was responsible for introducing a series of reforms that led to the creation of something novel known as the Middle Academy (th\n me/shn A)kadh/meian), and finally, Lacydes, Arcesilaus’ successor, invented the New Academy (th\n ne/an A)kadh/meian), with Carneades and Clitomachus its most important successors10.
Cicero’s is the most complete and trustworthy account handed down to us due to its proximity in time. In it he maintains that although a single philosophical line had existed since Plato, Arcesilaus and Carneades corrected it, thereby affirming that the germinal ideas of Skepticism had already existed in Plato’s time which would be subsequently developed by later philosophers. It is clear, then, that we are speaking of a transition in the Platonic Academy, but not of the introduction of a novel and independent philosophical system11. According to Cicero, the Academic Skeptics found their inspiration and model in Plato as nothing in his work is affirmed, all is argued and nothing can be known with certainty (“cuius in libris nihil adfirmatur et in utramque partem multa disseruntur, de omnibus quaeritur, nihil certi dicitur” )12.
To accept this premise is to confirm the transformation of the dogmatic school of Plato into a skeptical school. This is notable given the traditional prominence of Platonism within the dogmatic movements. Furthermore, Cicero held that Skepticism was a unique and characteristic attitude of the Platonic Academy. Hence when he names the precedents to Skepticism he solely refers to the Socratic declaration “I only know that I know nothing.”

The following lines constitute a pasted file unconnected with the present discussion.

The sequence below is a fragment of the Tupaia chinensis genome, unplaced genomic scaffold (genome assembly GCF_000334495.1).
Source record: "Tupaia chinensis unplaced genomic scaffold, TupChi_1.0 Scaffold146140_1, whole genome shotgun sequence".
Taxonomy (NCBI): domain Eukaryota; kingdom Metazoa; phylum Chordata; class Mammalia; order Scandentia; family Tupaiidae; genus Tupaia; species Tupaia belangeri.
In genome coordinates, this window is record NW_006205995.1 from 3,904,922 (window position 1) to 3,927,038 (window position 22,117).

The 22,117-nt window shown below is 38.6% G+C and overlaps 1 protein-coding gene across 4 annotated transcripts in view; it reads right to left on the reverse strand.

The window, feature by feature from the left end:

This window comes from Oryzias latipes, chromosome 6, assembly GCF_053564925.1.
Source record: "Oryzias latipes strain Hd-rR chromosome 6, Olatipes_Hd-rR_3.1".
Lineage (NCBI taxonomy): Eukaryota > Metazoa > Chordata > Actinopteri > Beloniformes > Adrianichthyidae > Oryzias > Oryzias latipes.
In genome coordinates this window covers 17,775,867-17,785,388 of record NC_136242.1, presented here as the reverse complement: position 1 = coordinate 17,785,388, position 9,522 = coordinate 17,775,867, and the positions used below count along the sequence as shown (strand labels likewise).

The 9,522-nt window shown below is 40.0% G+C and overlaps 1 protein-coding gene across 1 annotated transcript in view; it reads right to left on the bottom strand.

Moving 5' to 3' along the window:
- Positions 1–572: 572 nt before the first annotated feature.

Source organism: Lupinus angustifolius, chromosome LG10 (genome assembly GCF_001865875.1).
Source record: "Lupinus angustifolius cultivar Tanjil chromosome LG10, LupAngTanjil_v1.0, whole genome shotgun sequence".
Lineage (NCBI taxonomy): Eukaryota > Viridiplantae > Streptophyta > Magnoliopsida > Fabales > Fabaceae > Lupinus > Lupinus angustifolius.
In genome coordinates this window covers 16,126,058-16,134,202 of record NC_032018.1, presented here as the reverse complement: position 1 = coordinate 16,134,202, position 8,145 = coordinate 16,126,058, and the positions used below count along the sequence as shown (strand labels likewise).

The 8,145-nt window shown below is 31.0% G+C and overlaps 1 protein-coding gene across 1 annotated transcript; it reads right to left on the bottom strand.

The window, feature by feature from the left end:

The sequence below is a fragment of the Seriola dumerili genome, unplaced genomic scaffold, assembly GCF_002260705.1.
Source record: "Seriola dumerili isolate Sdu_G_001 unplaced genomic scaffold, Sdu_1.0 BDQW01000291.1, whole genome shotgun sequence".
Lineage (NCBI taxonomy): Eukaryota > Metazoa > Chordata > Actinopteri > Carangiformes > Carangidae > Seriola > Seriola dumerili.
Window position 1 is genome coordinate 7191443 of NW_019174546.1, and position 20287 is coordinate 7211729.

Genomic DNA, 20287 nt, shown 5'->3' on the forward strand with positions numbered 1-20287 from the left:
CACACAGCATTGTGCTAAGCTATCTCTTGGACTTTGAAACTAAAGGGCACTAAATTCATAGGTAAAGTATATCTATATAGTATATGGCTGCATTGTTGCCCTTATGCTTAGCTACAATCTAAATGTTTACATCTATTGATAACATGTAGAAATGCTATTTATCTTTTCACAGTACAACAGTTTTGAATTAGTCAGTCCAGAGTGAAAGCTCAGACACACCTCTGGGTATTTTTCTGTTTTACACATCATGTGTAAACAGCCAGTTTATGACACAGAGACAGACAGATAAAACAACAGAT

The subtle development of Skepticism in the Platonic Academy parallels the development of the Skepticism of Pyrrho of Elis, traditionally accepted to be the most radical expression of the Greek movement. Sextus Empiricus, the great skeptical historian, classified it three ways:
1. zhthtikh\, meaning the act of searching, inquiry and consideration of things, that is, a commitment to investigation and examination.
10 Cf. D.L., I, 14; see, IV, 28
11 All of these differences demonstrate the difficulties that already existed in ancient times to encompass the Skepticism of the Middle and New Academy of Arcesilaus and Carneades within the Platonic tradition. If this were already true for the contemporary philosophers of the late Academics, it is logical that we would encounter even greater difficulties. Whether we demonstrate that Academic Skepticism was a vital, methodological and pedagogical system or not, there is no question that it was indeed skeptical.
12 Cicero, Acad., I, XII, 46. Cicero firmly acknowledges the germinal ideas of Skepticism in the discussion and absence of definition in Platonic philosophy.